Our mutual friend

When I married, I thought my friendship troubles were over.

No more moping around the apartment, waiting for someone to call. My best friend was now a live-in. As a couple, we would simply combine our lists of friends, and have twice as many. We'd double the number of dinner invitations and get-togethers. Right?

Sometime in the mid-'90s, I noticed our plan wasn't working. Friends were dropping like flies. Some moved out of state. Or got married and had kids. Paths didn't cross as often. Jobs consumed more of everyone's time.

Gathering a group for dinner and a movie required serious advance planning. A platoon of baby sitters. And then we were too exhausted to enjoy ourselves. It became easier to just hang out at home.

I did manage to maintain a few oases in this desert of desertion. For a couple of years, two theater friends and I met monthly for dinner at one of our apartments. As significant others came and went, we set extra places at the table. Eventually, everyone in the group found true love, and six people for dinner became unworkable.

One of my closest friends and I have a standing dinner date at an oceanside restaurant in Rockport, Mass., each year. In early May, we anticipate the start of summer by e-mailing each other with dates. We have vowed that wherever our jobs and lives take us, we will do our best to meet there each June.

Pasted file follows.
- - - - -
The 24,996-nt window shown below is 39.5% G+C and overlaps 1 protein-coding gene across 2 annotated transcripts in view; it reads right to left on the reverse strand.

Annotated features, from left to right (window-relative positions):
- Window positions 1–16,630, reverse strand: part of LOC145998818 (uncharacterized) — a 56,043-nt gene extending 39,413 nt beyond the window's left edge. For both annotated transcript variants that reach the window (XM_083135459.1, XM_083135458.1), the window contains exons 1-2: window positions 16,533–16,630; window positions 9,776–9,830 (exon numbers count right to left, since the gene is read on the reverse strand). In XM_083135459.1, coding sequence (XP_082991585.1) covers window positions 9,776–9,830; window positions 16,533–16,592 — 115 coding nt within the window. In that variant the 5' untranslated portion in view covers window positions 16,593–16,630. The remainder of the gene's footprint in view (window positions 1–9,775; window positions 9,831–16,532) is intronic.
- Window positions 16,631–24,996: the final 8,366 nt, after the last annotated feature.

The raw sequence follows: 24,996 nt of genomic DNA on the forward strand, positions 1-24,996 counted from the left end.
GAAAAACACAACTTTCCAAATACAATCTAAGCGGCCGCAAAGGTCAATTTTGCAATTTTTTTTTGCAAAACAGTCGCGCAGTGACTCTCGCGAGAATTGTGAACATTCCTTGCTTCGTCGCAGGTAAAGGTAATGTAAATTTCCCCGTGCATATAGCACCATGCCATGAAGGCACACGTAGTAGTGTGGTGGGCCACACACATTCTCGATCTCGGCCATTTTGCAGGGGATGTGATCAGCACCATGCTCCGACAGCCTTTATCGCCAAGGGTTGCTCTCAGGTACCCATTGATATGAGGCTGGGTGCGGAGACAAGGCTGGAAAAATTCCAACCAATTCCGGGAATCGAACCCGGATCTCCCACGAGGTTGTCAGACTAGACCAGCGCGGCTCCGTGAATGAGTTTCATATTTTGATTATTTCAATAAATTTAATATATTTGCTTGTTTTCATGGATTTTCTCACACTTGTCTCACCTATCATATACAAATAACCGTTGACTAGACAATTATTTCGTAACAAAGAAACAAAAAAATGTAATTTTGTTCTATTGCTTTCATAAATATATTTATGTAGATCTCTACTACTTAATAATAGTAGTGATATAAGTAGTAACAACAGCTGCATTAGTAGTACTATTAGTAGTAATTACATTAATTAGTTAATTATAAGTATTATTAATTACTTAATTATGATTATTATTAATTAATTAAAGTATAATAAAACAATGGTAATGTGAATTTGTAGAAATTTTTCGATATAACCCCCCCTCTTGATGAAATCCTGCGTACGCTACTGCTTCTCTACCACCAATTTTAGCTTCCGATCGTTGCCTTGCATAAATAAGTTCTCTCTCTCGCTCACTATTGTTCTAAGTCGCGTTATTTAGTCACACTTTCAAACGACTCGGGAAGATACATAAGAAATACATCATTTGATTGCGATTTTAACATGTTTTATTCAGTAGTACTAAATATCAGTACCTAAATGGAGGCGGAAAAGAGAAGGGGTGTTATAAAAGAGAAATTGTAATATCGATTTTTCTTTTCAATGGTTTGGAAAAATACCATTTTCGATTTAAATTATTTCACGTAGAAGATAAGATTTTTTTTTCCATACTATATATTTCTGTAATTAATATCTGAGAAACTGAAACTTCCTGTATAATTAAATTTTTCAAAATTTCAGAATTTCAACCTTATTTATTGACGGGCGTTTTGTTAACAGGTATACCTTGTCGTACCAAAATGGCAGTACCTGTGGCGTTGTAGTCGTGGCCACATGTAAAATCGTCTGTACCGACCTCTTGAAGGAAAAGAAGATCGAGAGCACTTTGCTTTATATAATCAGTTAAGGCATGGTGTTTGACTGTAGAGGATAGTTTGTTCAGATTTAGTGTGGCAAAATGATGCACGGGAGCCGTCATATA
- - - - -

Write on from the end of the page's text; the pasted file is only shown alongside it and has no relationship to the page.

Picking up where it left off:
But what about those acquaintances who slipped away almost unnoticed? Was it something I said?

To trace the trajectory of past friendships, all I have to do is open my address book.

There, scratched out, written over, or scrawled into the margins are the last known addresses for people I haven't heard from since Christmas '95. One college friend has moved 11 times since graduation. It's gotten so I no longer write addresses in ink: yellow stickies are much easier to paste in and take off.

But I'd be silly to blame the state of my friendships on the fact that other people move too often. We all change, grow apart, take up different interests. We become weighed down with family and work obligations, and friendships fall into distant third place.

It dawned on me recently that friends have a lot in common with automobiles: if you neglect the routine maintenance, then you can't rely on them over the long haul.

It's taken me a long time to give up the fantasy that being married would automatically widen my circle of friends.

What could I have been thinking? If anything, it's harder than dating because now two people's opinions have to be considered. Writer Laura Zigman calls it "couples dating": because there's two of us, there are "twice the flaws and imperfections another couple would have to overlook - and twice the performance anxiety."

No discussion of friendship would be complete without talking reciprocity. Or maybe I should call it "commitment parity," e.g. I don't want to make a commitment to you as a friend until I'm sure you're just as committed.

For example, if I invite people I barely know over for a fancy dinner, I'm overdoing it. They will feel overwhelmed. They'll pretend to be out of town the next time I call.

On the other hand, if I chicken out and never make a move, potential friendships will never get a chance to flower.

Why does this sound like dating all over again?

*Write the Homefront, One Norway Street, Boston, MA 02115 or e-mail us at home@csps.com

(c) Copyright 2000. The Christian Science Publishing Society

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